Juvenile justice advocates want age of adulthood raised to 18

Juvenile justice advocates say 17 is too young; critics disagree

By Lauren McGaughy
Houston Chronicle

AUSTIN — In Texas, you have to be 21 to apply for a concealed handgun permit, and, in many cities, 18 to buy an e-cigarette. In the eyes of the criminal justice system, however, you are considered an adult at age 17, a nearly century-old law juvenile justice advocates and law enforcement increasingly agree is out of step with national norms.

Texas is one of only nine states with an age of adulthood under 18. The cutoff long has raised the hackles of advocates who say 17-year-olds are not mature enough to be tried, sentenced and incarcerated alongside adults. Now, some agreement is coalescing around the idea of upping the age to 18 as Texas seeks to comply with newly instituted federal standards for jails and prisons.

"We support it," Harris County Sheriff Adrian Garcia recently said. Four lawmakers already have filed bills ahead of the 2015 session to up the adulthood age to 18. "We'll all be challenged by it, but I think we're smart enough to deal with that."

Support from influential law enforcement officials like Garcia and Guadalupe Valdez, his counterpart in Dallas County, would be key to ensuring the success of the effort during the 2015 session. Ana Yáñez-Correa, executive director of the Texas Criminal Justice Coalition, said the issue is garnering attention from all corners.

"Initially brought to us by local researchers, sheriffs have asked us to prioritize the issue of removing kids from their jails," Yáñez-Correa said. "Their jails are no place for kids, but they have no other option but take them in."

Price tag, conditions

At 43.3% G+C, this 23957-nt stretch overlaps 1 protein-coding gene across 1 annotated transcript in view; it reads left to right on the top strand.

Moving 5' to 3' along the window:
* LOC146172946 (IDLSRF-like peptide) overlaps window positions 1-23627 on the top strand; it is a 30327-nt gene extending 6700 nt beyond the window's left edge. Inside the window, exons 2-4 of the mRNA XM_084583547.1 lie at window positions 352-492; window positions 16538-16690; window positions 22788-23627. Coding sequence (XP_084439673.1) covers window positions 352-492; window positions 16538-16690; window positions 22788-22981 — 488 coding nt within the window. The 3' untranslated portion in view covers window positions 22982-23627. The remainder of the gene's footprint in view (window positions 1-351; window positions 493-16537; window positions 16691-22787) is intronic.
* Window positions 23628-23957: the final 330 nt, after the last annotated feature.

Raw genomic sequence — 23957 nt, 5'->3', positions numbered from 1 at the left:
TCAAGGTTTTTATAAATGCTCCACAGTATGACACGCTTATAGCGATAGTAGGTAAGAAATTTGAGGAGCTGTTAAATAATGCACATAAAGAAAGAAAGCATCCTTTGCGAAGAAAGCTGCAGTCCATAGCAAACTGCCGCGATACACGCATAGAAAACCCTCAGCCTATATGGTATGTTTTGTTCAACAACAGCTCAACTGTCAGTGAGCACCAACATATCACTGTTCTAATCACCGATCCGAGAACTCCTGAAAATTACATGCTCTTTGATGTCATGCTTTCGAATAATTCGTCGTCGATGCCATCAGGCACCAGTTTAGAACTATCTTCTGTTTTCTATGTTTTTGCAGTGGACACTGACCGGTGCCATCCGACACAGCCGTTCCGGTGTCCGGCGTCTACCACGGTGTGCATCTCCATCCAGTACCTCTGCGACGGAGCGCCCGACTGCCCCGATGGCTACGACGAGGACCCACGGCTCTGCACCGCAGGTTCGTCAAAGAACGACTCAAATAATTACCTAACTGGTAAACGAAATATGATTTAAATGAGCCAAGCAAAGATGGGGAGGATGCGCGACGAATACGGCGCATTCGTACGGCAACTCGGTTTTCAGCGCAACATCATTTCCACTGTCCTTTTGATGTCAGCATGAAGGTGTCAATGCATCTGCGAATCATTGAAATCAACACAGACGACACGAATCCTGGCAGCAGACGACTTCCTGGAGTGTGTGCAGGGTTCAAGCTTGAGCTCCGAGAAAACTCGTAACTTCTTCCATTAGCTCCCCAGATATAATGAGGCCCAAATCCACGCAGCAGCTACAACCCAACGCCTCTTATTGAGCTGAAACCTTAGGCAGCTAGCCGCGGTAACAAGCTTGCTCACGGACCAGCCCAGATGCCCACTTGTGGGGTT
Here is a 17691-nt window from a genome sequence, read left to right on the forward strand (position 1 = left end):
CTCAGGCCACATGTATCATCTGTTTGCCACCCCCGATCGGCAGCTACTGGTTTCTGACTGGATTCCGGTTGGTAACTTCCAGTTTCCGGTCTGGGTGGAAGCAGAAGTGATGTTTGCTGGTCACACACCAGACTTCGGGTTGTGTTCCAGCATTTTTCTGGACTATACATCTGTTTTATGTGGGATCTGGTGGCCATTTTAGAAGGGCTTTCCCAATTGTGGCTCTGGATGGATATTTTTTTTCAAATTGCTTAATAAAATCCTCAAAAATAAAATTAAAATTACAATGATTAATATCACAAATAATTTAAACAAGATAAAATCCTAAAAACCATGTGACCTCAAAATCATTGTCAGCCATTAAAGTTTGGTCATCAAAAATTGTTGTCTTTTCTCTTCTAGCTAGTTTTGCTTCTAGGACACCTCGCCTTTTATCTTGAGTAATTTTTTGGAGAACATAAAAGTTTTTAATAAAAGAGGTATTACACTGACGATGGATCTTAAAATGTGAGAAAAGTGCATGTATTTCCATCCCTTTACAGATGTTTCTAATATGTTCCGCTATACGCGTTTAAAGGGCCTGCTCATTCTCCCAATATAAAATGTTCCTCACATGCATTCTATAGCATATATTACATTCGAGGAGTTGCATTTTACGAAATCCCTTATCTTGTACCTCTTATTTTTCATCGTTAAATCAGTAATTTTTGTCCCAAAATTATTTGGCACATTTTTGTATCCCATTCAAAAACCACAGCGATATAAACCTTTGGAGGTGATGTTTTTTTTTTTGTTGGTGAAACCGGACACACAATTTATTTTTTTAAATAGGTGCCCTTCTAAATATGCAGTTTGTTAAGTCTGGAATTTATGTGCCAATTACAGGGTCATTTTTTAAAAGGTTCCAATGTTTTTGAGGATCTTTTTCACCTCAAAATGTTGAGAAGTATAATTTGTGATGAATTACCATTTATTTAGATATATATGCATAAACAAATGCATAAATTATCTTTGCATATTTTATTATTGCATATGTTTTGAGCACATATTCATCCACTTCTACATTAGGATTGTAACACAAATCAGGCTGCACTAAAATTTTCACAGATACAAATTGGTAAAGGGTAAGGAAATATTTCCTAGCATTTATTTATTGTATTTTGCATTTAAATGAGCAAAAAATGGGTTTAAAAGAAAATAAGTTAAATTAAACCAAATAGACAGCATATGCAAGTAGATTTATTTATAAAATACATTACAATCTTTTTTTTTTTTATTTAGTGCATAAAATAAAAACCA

There are multiple reasons why 17-year-olds should not be incarcerated in the adult criminal justice system, according to University of Texas professor Michele Deitch.

Youths under the age of 18 endure higher rates of physical and sexual abuse in adult jails and prisons, and are 36 times more likely to commit suicide, according to Deitch. And while Texas' juvenile justice system continues to turn itself around after years of scandal, she said it can provide youthful offenders with the educational and behavioral programs necessary for a developing mind.

Even as the effort to raise the age gathers support, its price tag and worries over conditions at Texas' juvenile facilities could be its downfall.

Speaking to the Chronicle recently, Sheriffs' Association of Texas President A.J. "Andy" Louderback said much of the financial burden would fall on counties, where many sheriffs would be tasked with constructing new or additional juvenile facilities.

"Eighty percent of the counties in Texas don't have juvenile holding facilities," Louderback said, including Jackson County, where he is the sheriff. "This is not a minor thing. It would affect a lot of counties financially."

Louderback said the association has not decided whether to support boosting the adulthood age. He said in addition to cost, he is concerned the state's juvenile department would not have the ability to handle an influx of 17-year-olds who already have spent time in the adult system.

Harris County Assistant District Attorney Justin Wood agreed, saying, "We would definitely want to be assured that TJJD (the Texas Juvenile Justice Department) could handle the addition of these 17-year-olds to the system.